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Fill out your info and we will notify you when the 2021 Irouléguy Rouge Maison Arretxea is back in stock or when a new vintage becomes available.

2021 Irouléguy Rouge

Maison Arretxea

While modest in scale, Irouléguy’s vineyards are deeply tied in history. Production took off in the eleventh century, when monks engaged in large-scale planting to provide for thirsty pilgrims on the Way of St. James, which runs directly through this part of Basque country. The region has thus benefitted from a great deal of cultural exchange, as travelers passing through have left behind bits and pieces from civilizations near and far.
    Perhaps this is how the Cabernet grape made its way to Irouléguy. In local red wines, Cabernets Sauvignon and Franc have come to supplement the native Tannat, giving a unique expression of the steep, mineral-rich slopes. While these are among the southernmost of France’s vineyards, the climate is relatively cool and humid, giving Irouléguy reds a certain delicacy.
    In this bottling from Maison Arretxea, a passionate husband-wife team that grows grapes organically and biodynamically, you’ll find low alcohol and bright acidity balancing the earthy tannins and deep, dark color. The aroma evokes fresh little berries, spice, and forest floor. Imagine a red straddling the Loire, Médoc, and Madiran with Basque flair and a Pyrenean freshness. You’ll see that Irouléguy is in a world apart.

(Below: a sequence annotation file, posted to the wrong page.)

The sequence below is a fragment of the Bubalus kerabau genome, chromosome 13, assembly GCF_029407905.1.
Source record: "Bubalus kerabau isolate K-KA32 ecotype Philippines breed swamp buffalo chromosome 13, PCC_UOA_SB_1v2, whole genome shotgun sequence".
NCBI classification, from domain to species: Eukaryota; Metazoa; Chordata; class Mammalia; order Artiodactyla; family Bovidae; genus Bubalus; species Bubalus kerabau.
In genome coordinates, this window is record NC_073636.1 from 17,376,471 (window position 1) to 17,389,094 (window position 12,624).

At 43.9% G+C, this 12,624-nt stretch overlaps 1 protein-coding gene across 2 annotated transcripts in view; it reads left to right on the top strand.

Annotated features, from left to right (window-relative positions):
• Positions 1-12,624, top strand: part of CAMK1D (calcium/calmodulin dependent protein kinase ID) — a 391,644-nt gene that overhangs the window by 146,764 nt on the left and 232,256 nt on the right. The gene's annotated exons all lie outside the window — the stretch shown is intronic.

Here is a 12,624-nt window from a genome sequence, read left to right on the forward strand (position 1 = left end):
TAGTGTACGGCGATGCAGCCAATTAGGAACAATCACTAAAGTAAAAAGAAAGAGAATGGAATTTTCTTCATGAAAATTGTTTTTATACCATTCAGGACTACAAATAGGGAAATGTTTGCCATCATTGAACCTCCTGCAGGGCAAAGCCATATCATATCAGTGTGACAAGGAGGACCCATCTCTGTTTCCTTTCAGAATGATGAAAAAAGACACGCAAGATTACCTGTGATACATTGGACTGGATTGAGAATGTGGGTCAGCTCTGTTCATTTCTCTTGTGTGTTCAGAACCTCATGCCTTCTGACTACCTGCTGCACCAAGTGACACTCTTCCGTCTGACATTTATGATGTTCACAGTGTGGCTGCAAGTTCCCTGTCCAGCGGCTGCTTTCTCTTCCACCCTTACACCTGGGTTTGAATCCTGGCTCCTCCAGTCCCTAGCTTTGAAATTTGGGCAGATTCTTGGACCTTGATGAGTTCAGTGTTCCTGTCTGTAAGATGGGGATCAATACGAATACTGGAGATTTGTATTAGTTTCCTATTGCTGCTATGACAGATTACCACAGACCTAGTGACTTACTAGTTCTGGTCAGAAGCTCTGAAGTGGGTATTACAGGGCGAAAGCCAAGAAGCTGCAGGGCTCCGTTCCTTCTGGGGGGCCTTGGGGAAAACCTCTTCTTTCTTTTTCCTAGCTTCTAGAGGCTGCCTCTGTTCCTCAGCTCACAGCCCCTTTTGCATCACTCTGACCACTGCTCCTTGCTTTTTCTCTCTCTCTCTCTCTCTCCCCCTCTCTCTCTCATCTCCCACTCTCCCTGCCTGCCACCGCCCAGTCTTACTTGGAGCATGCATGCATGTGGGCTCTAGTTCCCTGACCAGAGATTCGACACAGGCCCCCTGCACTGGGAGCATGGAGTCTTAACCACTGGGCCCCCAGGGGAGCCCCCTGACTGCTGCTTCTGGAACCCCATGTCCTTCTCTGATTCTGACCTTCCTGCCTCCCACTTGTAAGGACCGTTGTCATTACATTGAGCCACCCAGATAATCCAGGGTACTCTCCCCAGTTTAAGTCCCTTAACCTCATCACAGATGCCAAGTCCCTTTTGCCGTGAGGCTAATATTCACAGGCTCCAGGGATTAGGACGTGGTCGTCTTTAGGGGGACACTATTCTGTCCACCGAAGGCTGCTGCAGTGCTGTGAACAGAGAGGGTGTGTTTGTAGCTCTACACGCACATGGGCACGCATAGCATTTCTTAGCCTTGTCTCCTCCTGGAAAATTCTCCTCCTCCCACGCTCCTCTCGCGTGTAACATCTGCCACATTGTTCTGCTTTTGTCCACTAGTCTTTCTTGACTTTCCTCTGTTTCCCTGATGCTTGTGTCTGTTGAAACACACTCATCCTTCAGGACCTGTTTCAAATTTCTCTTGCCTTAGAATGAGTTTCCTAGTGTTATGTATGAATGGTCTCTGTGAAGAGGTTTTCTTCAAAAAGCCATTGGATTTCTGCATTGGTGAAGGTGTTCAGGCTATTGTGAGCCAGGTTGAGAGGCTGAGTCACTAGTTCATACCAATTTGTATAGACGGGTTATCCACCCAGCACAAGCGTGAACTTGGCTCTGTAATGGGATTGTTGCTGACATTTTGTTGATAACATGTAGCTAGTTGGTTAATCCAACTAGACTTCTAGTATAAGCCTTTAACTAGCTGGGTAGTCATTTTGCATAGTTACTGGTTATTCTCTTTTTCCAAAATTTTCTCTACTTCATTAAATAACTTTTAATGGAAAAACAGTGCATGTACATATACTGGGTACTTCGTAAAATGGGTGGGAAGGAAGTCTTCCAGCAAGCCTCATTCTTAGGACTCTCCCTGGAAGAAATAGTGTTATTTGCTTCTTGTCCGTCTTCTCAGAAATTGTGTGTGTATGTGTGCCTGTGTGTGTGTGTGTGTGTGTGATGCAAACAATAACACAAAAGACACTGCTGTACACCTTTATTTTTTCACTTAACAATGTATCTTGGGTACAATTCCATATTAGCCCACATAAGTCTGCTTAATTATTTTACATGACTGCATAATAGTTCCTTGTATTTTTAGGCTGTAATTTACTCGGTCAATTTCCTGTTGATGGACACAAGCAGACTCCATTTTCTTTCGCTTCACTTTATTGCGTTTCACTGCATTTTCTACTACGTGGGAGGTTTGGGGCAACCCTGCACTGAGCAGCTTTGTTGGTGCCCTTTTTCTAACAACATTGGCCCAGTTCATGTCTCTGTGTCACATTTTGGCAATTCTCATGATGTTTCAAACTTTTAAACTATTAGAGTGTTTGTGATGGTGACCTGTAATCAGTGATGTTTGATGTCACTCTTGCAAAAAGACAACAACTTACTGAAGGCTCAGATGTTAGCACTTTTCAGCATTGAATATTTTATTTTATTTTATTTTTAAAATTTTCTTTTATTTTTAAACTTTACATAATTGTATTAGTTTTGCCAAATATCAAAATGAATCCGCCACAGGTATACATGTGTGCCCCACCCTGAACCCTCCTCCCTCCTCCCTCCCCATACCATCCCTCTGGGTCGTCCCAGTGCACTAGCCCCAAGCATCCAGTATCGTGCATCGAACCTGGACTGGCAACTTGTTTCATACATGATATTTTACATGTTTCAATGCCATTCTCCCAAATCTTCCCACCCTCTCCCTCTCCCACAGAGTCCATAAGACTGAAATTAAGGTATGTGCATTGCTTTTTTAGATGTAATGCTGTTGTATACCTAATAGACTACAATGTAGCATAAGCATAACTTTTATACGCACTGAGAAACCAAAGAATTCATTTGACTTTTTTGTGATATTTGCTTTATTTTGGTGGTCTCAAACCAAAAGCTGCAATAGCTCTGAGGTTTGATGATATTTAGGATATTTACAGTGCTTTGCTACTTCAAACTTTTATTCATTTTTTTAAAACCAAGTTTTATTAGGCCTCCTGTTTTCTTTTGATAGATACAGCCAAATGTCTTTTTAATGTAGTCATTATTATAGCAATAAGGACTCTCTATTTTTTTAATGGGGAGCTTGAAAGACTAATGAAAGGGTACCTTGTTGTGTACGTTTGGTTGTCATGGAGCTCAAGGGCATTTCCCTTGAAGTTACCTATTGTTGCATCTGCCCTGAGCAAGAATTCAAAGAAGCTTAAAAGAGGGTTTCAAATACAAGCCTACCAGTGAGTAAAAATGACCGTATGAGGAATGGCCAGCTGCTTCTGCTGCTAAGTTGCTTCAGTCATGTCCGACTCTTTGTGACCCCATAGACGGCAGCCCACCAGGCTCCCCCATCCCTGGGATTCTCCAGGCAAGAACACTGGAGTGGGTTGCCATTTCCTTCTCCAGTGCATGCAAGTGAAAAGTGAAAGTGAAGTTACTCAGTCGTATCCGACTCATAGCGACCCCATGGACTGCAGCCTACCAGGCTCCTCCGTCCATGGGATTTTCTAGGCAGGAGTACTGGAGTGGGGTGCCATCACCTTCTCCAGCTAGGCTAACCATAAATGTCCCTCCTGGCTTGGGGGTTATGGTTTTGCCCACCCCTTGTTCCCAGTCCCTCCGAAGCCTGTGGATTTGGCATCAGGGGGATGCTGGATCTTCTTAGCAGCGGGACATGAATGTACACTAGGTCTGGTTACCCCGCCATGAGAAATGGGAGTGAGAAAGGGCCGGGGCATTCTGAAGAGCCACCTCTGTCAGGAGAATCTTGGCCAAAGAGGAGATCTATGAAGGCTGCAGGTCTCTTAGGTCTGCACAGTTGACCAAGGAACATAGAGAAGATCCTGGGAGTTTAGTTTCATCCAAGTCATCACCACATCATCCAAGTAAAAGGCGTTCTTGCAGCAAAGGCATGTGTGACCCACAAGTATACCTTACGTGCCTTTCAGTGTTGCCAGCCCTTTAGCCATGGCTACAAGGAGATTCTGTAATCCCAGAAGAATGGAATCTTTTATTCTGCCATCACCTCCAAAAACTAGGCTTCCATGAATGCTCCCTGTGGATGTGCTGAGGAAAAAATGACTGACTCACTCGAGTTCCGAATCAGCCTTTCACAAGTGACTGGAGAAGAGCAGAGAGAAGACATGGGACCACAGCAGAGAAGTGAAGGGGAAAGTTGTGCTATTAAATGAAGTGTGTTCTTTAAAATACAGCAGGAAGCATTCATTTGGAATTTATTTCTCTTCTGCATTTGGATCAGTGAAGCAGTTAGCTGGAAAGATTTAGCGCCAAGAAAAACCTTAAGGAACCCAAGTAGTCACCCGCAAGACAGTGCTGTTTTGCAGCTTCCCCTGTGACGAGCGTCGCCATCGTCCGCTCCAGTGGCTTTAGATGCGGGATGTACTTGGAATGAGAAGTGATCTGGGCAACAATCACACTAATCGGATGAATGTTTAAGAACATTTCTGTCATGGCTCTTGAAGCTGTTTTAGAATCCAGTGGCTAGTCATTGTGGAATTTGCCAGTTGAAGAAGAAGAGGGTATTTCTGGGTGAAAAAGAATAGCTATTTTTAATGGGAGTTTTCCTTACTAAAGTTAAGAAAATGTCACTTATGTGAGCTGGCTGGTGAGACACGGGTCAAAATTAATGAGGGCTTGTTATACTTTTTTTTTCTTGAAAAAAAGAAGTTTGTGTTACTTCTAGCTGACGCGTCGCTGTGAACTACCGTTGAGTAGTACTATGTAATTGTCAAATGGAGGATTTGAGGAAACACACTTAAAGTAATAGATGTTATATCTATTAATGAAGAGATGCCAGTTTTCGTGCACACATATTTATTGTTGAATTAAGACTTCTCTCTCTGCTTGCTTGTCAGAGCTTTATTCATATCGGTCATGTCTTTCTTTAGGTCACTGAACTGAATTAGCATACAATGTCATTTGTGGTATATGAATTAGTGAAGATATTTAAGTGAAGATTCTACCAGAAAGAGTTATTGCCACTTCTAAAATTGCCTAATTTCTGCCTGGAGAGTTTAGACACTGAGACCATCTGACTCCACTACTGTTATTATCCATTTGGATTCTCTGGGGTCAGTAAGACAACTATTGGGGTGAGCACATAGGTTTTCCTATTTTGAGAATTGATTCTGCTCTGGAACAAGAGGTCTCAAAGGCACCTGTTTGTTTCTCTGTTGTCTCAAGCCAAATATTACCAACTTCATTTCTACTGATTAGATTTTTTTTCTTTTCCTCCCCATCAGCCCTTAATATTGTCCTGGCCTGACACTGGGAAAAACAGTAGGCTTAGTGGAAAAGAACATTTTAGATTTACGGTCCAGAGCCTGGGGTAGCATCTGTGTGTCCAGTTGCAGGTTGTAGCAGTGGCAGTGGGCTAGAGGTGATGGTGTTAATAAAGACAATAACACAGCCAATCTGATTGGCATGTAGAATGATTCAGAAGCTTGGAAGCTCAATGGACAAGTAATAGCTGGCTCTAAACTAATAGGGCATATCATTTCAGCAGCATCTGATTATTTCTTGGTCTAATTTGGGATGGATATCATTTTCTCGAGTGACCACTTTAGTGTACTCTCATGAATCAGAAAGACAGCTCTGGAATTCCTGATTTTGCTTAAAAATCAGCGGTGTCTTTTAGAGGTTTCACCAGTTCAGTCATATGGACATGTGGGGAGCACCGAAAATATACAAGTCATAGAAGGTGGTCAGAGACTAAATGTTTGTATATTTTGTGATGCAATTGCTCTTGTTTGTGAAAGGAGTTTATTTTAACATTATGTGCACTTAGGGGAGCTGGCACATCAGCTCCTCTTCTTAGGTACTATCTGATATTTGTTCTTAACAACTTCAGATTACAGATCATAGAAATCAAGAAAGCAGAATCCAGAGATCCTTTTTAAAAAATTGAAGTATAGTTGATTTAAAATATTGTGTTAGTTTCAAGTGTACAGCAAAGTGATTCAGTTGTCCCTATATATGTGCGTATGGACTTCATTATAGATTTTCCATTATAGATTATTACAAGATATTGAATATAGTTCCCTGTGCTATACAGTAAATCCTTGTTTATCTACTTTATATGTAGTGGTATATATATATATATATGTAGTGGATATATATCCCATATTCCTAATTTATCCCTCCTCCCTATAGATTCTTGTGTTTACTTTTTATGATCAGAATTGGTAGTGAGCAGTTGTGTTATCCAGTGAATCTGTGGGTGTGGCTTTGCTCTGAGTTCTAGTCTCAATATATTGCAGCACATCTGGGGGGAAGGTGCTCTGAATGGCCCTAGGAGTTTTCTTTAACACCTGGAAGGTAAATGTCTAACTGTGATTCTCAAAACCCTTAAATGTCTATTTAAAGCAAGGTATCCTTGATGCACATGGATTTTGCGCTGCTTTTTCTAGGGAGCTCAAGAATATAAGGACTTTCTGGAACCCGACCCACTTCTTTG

Anthony Lynch

Wine Type: red
Vintage: 2021
Bottle Size: 750mL
Blend: 66% Tannat, 17 % Cabernet Franc, 17% Cabernet Sauvignon
Appellation: Irouléguy
Country: France
Region: Southwest
Producer: Maison Arretxea
Winemaker: Thérese & Michel Riouspeyrous
Vineyard: 7 to 15 years, 5 ha
Soil: Sandstone
Aging: Irouléguy is aged for 10 months on the lees in cement
Farming: Biodynamic (certified)
Alcohol: 12%

More from this Producer or Region

About Southwest

map of Southwest

Tucked away beneath Bordeaux and buffeted by the Pyrenees to the south, this expansive region of France, commonly known as the Southwest, is home to a diverse number of viticulture and gastronomic traditions as well as cultures. Though Cahors might be the most well known (and easiest to pronounce) appellation from the Southwest, the importance and influence of French Basque culture cannot be underestimated. Irouléguy, the primary appellation of the Basque region of France produces full-bodied, hearty red wines, produced from Tannat grape (known for its tannic qualities). Dry whites from Irouléguy are also produced from Petit and Gros Manseng. Northeast of Irouléguy is the sweet wine-producing appellation of Jurançon. These moelleux wines made from Petit and Gros Manseng have a storied history in France, from being the first wine region to have a vineyard classification, which dates back to the 154th century, to being preferred wine of royalty dating back to the 16th century as well as the French poet Colette.

More from Southwest or France

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When buying red Burgundy, I think we should remember:

1. Big wines do not age better than light wine.
2. A so-called great vintage at the outset does not guarantee a great vintage for the duration.
3. A so-called off vintage at the outset does not mean the wines do not have a brilliant future ahead of them.
4. Red Burgundy should not taste like Guigal Côte-Rôtie, even if most wine writers wish it would.
5. Don’t follow leaders; watch yer parking meters.

Inspiring Thirst, page 174

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